Swedish Prime Minister Ulf Kristersson yesterday said the likelihood that Finland would join NATO before Sweden had “increased,” as Stockholm’s bid continues to face stiff opposition from Ankara.
Kristersson told reporters it had become increasingly clear in the past few weeks that Turkey was ready to ratify Finland’s bid, but still had reservations about Sweden’s, meaning it could ratify Finland’s first.
“We have no confirmation that will be the case, but we think that the overall assessment after many conversations recently is that the likelihood of this has increased,” Kristersson told a news conference.
Both countries have said they hope to be members by the NATO summit in Vilnius in July.
Finland and Sweden dropped their decades-long policies of military nonalignment and applied to join the alliance in May last year in the wake of Moscow’s invasion of Ukraine.
Turkey and Hungary are the only NATO members still to ratify their bids, which must be accepted by all 30 existing members of the military organization.
The Nordic countries coordinated their applications and up until this point NATO members have ratified both bids together.
Ankara suspended negotiations with Sweden after protests in January that included a Koran burning outside Turkey’s embassy in Stockholm, but the talks resumed in Brussels on Thursday last week.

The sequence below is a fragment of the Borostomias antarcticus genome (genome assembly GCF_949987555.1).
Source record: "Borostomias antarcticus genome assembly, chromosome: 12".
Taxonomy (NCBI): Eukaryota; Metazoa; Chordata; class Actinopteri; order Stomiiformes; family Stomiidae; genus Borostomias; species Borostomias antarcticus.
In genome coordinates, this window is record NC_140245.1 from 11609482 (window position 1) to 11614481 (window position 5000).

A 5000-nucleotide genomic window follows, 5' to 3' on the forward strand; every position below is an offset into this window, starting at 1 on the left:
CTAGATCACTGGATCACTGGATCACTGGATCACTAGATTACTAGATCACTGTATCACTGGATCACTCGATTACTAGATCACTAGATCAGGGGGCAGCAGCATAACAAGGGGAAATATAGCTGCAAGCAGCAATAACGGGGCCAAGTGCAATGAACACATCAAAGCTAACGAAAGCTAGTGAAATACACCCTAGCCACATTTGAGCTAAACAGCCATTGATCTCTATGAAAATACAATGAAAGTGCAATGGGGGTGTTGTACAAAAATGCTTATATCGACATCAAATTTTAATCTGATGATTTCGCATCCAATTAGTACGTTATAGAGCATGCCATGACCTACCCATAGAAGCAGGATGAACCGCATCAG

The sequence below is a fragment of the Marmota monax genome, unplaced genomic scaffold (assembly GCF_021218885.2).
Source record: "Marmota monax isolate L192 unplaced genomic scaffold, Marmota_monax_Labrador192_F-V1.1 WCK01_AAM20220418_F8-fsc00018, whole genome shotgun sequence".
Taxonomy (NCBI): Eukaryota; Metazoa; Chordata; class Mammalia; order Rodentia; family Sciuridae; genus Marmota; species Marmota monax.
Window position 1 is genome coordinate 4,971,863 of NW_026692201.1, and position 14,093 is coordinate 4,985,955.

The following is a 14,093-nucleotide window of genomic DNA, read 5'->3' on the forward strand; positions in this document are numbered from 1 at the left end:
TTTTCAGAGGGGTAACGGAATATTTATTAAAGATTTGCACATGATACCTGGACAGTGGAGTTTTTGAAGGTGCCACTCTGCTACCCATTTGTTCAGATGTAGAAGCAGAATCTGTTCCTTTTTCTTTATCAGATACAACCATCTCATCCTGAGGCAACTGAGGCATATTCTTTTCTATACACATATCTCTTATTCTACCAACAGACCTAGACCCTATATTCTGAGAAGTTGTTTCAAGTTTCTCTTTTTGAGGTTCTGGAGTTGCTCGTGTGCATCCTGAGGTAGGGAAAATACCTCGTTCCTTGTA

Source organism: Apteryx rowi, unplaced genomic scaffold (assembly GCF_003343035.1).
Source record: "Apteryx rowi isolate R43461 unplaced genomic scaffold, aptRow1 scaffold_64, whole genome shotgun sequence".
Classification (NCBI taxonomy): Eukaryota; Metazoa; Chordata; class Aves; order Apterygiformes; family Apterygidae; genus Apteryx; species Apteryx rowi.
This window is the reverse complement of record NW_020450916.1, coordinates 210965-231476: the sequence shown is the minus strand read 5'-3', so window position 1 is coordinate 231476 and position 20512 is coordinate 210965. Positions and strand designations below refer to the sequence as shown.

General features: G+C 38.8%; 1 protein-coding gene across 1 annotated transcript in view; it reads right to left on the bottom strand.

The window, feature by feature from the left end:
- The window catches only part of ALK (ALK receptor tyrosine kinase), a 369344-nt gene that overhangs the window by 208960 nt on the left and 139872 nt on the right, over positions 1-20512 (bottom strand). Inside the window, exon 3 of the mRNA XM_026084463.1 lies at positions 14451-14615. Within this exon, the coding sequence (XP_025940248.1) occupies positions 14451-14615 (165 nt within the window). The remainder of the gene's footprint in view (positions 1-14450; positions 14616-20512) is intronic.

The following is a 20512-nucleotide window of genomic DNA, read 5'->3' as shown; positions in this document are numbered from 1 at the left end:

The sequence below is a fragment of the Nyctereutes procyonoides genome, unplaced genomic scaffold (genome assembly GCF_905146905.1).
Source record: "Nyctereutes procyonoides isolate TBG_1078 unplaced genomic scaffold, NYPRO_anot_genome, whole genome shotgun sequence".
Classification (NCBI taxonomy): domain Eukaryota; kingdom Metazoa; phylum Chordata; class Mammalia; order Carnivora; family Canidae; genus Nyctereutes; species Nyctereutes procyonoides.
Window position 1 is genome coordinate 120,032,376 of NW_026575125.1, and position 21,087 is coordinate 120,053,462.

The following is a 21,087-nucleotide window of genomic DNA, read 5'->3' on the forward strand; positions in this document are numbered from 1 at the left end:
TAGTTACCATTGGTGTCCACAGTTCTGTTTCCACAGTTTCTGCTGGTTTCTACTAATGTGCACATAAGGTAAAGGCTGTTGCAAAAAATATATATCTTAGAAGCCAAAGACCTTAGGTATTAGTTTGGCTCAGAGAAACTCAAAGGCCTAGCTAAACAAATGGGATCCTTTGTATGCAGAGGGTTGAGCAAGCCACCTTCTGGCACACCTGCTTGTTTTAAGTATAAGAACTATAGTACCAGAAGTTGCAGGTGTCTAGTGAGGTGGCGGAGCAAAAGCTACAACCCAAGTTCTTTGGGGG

Turkey has opposed the bids, accusing Sweden in particular of providing a safe haven for what it considers “terrorists,” especially members of the Kurdistan Workers’ Party.
“Turkey still doesn’t think we are all the way there and that was clearly laid out at the meeting,” head Swedish negotiator Oscar Stenstrom said at the news conference, adding that Ankara had not expressed the same “displeasure” toward Finland.
Separately, US National Security Adviser Jake Sullivan on Monday urged Turkey to ratify membership of Sweden and Finland, speaking ahead of talks with his Turkish counterpart in Washington.
“I believe there is no reason it can’t be secured by the summit this summer for both Finland and for Sweden,” Sullivan told reporters ahead of talks with Turkish President Recep Tayyip Erdogan’s special adviser and spokesman Ibrahim Kalin.
Additional reporting by Bloomberg
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